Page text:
Simpson Student Media brings home hardware at ICMA 2016

Simpson Student Media leaders pose with their many awards from the ICMA 2016 competition.

Simpson Student Media leaders pose with their many awards from the ICMA 2016 competition.

Simpson College multimedia communication students and faculty took on the Iowa College Media Association convention last week at the Des Moines Downtown Marriott.
Students came home with a plethora of awards, as well as networking experience and the benefits of serving on various panels for their fellow college media colleagues.
Seniors Brittany Robb and Michelle Hartmann were on a panel “The political hook: Covering national, state and local elections and issues” talking about their experiences covering the caucuses. Robb also served on a panel on covering diversity in a state without much of it.
Simpson alumni Aaron Young ’13 of the Des Moines Register and Mariah Young ’15 of Dwolla were on a young professional’s panel: “What I wish I would have known in college.”
Professor Mark Siebert is the president of the Iowa College Media Association this year and Brian Steffen presented on “Working without a net: Remembering journalism’s fundamentals.”
Current students meet with Simpson alumnus Grant Rodgers '13 of The Des Moines Register during a networking hour at ICMA 2016.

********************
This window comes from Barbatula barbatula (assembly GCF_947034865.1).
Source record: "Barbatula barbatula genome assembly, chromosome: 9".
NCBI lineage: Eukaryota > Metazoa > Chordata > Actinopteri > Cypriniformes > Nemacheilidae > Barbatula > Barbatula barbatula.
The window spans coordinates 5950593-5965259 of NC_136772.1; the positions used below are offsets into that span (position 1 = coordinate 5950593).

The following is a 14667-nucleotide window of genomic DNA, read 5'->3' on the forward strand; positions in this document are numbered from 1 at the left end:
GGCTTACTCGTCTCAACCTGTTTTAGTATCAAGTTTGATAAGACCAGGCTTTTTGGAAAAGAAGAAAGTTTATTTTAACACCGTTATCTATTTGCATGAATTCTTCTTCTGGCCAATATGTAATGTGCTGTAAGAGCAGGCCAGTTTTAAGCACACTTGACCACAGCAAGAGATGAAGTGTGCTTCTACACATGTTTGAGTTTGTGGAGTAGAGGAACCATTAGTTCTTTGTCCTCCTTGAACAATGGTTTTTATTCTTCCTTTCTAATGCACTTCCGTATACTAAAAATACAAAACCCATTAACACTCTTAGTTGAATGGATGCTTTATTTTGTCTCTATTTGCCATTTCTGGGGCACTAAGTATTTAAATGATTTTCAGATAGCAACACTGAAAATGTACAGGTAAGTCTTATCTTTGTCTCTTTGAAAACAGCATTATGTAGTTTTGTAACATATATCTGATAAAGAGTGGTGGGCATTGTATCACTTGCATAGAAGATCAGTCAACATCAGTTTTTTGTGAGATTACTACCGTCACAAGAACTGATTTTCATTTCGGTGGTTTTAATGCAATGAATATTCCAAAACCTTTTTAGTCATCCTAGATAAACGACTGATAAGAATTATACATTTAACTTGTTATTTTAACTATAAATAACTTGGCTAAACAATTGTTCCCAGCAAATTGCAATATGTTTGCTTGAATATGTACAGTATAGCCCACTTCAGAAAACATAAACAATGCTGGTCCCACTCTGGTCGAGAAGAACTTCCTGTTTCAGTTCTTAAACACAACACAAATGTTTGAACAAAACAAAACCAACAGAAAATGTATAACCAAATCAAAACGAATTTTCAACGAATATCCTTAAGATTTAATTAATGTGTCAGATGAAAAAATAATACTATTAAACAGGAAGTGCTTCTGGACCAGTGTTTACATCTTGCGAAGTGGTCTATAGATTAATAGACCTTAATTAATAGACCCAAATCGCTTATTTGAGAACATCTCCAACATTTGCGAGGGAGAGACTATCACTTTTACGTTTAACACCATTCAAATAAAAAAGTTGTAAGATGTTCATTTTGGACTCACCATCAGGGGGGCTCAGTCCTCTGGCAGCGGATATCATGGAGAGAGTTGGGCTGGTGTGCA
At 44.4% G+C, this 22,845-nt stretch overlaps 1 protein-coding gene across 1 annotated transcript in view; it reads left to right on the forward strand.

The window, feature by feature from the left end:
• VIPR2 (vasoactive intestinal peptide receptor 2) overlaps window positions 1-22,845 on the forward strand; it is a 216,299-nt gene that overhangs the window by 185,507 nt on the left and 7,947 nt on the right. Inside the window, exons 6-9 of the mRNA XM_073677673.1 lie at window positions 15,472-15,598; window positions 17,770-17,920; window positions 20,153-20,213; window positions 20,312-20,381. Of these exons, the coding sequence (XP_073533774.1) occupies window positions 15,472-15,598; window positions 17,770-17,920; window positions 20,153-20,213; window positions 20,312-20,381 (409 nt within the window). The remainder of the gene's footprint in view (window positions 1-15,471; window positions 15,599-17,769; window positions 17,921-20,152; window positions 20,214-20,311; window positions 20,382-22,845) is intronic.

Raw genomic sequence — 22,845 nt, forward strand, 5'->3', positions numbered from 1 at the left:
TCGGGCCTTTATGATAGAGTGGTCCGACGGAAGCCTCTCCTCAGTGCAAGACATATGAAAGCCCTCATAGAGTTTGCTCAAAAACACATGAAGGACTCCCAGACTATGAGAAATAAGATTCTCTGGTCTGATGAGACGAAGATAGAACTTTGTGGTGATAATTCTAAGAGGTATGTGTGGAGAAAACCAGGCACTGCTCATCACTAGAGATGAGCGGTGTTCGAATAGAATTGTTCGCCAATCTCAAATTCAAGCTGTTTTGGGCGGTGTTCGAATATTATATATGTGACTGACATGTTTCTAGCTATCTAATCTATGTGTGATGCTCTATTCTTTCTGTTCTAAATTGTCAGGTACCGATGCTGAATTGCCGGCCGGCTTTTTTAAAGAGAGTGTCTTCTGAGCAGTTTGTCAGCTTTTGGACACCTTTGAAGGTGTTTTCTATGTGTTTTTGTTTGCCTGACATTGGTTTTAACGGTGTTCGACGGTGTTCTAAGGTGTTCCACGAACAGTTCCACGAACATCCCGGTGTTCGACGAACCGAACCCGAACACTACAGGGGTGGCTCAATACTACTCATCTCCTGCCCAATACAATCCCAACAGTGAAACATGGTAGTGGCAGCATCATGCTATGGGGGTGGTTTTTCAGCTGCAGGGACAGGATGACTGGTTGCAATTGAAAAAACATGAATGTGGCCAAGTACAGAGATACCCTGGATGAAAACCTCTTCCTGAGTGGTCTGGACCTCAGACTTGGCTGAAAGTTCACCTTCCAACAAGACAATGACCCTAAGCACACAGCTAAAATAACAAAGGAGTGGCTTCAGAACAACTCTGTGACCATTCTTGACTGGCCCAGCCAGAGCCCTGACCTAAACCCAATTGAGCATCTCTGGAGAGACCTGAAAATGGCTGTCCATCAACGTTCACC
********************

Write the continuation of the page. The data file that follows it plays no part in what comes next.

Current students meet with Simpson alumnus Grant Rodgers ’13 of The Des Moines Register during a networking hour at ICMA 2016.

Juniors Madi Wilson (left) and Cameo Storm (right) during the networking hour at Principal Park.

Juniors Madi Wilson (left) and Cameo Storm (right) during the networking hour at Principal Park.

Simpson also shined in the annual media contests, which drew 650 entries from colleges and universities across the state including from Drake, Loras, Wartburg, Buena Vista and Grand View.
Simpson students won 14 awards, including four first-place honors. Senior Brock Borgeson placed first in the Best Sports Story (how the closing of AIB impacted student athletes and Simpson) and Best Sports Feature categories (for a story on the latest 1,000-point scorer on the Simpson men’s basketball team). Borgeson also placed second in Best Opinion Writing for a column on the late Joe Blake Sr.
Ashley Smith placed first for Best Page 1 for her Simpsonian front page declaring Ernst the winner of the 2014 midterm election. The Simpsonian staff also placed first for Best Use of Social Media for coverage of registrations troubles last spring.

 

Professor Siebert and Student Media leaders nab a quick selfie following the awards.

Professor Siebert and Student Media leaders nab a quick selfie following the awards.

1st Place

Brock Borgeson, Best Sports Story, AIB and Simpson College